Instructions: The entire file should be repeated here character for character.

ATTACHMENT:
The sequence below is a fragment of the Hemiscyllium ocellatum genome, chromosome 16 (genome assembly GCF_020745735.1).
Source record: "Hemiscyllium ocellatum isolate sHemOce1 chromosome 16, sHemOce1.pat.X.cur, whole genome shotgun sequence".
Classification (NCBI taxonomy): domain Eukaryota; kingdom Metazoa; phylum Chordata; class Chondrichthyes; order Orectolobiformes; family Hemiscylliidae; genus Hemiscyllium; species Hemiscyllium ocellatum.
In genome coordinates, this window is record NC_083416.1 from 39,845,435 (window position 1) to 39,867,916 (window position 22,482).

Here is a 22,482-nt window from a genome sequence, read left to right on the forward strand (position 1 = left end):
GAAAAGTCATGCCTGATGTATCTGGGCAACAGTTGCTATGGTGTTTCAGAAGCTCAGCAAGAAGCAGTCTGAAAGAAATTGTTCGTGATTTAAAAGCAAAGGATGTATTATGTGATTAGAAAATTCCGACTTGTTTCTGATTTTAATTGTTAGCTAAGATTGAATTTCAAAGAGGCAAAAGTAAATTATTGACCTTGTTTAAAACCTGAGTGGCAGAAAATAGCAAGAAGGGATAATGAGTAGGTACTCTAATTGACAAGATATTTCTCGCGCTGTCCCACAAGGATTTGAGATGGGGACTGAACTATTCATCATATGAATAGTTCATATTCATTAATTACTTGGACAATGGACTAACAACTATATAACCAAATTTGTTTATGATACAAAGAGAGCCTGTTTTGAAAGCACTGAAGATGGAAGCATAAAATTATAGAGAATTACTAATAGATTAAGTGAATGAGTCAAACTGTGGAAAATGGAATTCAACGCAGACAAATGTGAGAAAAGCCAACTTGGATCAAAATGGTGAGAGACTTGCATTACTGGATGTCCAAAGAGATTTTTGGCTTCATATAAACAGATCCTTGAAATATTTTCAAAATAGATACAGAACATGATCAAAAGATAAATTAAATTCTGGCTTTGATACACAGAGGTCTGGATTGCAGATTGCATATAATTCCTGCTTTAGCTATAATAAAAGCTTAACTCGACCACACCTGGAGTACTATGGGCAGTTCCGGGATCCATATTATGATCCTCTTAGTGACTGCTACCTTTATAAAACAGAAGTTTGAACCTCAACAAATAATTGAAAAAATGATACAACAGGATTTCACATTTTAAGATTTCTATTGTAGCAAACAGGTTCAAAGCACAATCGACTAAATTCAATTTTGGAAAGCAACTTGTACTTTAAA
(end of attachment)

The sequence below is a fragment of the Hemiscyllium ocellatum genome, chromosome 16 (genome assembly GCF_020745735.1).
Source record: "Hemiscyllium ocellatum isolate sHemOce1 chromosome 16, sHemOce1.pat.X.cur, whole genome shotgun sequence".
Classification (NCBI taxonomy): domain Eukaryota; kingdom Metazoa; phylum Chordata; class Chondrichthyes; order Orectolobiformes; family Hemiscylliidae; genus Hemiscyllium; species Hemiscyllium ocellatum.
In genome coordinates, this window is record NC_083416.1 from 39,845,435 (window position 1) to 39,867,916 (window position 22,482).

Here is a 22,482-nt window from a genome sequence, read left to right on the forward strand (position 1 = left end):
GAAAAGTCATGCCTGATGTATCTGGGCAACAGTTGCTATGGTGTTTCAGAAGCTCAGCAAGAAGCAGTCTGAAAGAAATTGTTCGTGATTTAAAAGCAAAGGATGTATTATGTGATTAGAAAATTCCGACTTGTTTCTGATTTTAATTGTTAGCTAAGATTGAATTTCAAAGAGGCAAAAGTAAATTATTGACCTTGTTTAAAACCTGAGTGGCAGAAAATAGCAAGAAGGGATAATGAGTAGGTACTCTAATTGACAAGATATTTCTCGCGCTGTCCCACAAGGATTTGAGATGGGGACTGAACTATTCATCATATGAATAGTTCATATTCATTAATTACTTGGACAATGGACTAACAACTATATAACCAAATTTGTTTATGATACAAAGAGAGCCTGTTTTGAAAGCACTGAAGATGGAAGCATAAAATTATAGAGAATTACTAATAGATTAAGTGAATGAGTCAAACTGTGGAAAATGGAATTCAACGCAGACAAATGTGAGAAAAGCCAACTTGGATCAAAATGGTGAGAGACTTGCATTACTGGATGTCCAAAGAGATTTTTGGCTTCATATAAACAGATCCTTGAAATATTTTCAAAATAGATACAGAACATGATCAAAAGATAAATTAAATTCTGGCTTTGATACACAGAGGTCTGGATTGCAGATTGCATATAATTCCTGCTTTAGCTATAATAAAAGCTTAACTCGACCACACCTGGAGTACTATGGGCAGTTCCGGGATCCATATTATGATCCTCTTAGTGACTGCTACCTTTATAAAACAGAAGTTTGAACCTCAACAAATAATTGAAAAAATGATACAACAGGATTTCACATTTTAAGATTTCTATTGTAGCAAACAGGTTCAAAGCACAATCGACTAAATTCAATTTTGGAAAGCAACTTGTACTTTAAA